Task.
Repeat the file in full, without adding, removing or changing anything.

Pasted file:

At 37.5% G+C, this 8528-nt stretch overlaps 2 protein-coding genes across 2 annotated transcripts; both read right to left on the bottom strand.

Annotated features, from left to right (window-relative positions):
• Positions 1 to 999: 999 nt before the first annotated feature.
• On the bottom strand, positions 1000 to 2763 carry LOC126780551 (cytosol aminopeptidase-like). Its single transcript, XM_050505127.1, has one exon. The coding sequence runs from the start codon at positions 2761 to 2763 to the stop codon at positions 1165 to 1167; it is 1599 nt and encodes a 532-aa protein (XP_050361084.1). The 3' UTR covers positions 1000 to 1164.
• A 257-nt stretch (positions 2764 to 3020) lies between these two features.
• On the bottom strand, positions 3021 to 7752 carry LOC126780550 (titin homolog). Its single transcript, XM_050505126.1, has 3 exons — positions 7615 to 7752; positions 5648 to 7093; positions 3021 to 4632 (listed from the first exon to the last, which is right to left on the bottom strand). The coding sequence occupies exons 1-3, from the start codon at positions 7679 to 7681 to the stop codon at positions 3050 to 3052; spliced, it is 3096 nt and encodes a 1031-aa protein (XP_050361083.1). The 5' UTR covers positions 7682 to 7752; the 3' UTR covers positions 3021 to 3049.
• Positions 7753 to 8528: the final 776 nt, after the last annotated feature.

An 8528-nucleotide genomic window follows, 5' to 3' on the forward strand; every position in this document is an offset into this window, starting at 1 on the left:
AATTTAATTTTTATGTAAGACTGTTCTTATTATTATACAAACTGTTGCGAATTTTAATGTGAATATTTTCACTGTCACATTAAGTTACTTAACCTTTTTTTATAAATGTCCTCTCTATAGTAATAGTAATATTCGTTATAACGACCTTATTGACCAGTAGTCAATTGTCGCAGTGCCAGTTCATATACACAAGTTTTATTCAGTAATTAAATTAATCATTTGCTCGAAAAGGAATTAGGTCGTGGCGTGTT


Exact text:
At 37.5% G+C, this 8528-nt stretch overlaps 2 protein-coding genes across 2 annotated transcripts; both read right to left on the bottom strand.

Annotated features, from left to right (window-relative positions):
• Positions 1 to 999: 999 nt before the first annotated feature.
• On the bottom strand, positions 1000 to 2763 carry LOC126780551 (cytosol aminopeptidase-like). Its single transcript, XM_050505127.1, has one exon. The coding sequence runs from the start codon at positions 2761 to 2763 to the stop codon at positions 1165 to 1167; it is 1599 nt and encodes a 532-aa protein (XP_050361084.1). The 3' UTR covers positions 1000 to 1164.
• A 257-nt stretch (positions 2764 to 3020) lies between these two features.
• On the bottom strand, positions 3021 to 7752 carry LOC126780550 (titin homolog). Its single transcript, XM_050505126.1, has 3 exons — positions 7615 to 7752; positions 5648 to 7093; positions 3021 to 4632 (listed from the first exon to the last, which is right to left on the bottom strand). The coding sequence occupies exons 1-3, from the start codon at positions 7679 to 7681 to the stop codon at positions 3050 to 3052; spliced, it is 3096 nt and encodes a 1031-aa protein (XP_050361083.1). The 5' UTR covers positions 7682 to 7752; the 3' UTR covers positions 3021 to 3049.
• Positions 7753 to 8528: the final 776 nt, after the last annotated feature.

An 8528-nucleotide genomic window follows, 5' to 3' on the forward strand; every position in this document is an offset into this window, starting at 1 on the left:
AATTTAATTTTTATGTAAGACTGTTCTTATTATTATACAAACTGTTGCGAATTTTAATGTGAATATTTTCACTGTCACATTAAGTTACTTAACCTTTTTTTATAAATGTCCTCTCTATAGTAATAGTAATATTCGTTATAACGACCTTATTGACCAGTAGTCAATTGTCGCAGTGCCAGTTCATATACACAAGTTTTATTCAGTAATTAAATTAATCATTTGCTCGAAAAGGAATTAGGTCGTGGCGTGTT